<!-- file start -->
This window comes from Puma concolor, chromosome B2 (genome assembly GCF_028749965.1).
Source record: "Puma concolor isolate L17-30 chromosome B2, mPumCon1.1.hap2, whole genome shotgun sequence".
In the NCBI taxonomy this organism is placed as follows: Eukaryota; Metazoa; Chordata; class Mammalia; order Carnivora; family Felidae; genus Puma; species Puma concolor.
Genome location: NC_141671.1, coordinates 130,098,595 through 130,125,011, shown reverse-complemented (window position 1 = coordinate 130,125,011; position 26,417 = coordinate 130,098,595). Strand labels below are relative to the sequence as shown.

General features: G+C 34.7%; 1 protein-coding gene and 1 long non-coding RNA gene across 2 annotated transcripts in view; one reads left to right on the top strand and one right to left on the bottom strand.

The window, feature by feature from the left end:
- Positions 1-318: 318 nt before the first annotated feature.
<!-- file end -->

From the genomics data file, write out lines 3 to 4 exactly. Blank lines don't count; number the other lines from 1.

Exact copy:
In the NCBI taxonomy this organism is placed as follows: Eukaryota; Metazoa; Chordata; class Mammalia; order Carnivora; family Felidae; genus Puma; species Puma concolor.
Genome location: NC_141671.1, coordinates 130,098,595 through 130,125,011, shown reverse-complemented (window position 1 = coordinate 130,125,011; position 26,417 = coordinate 130,098,595). Strand labels below are relative to the sequence as shown.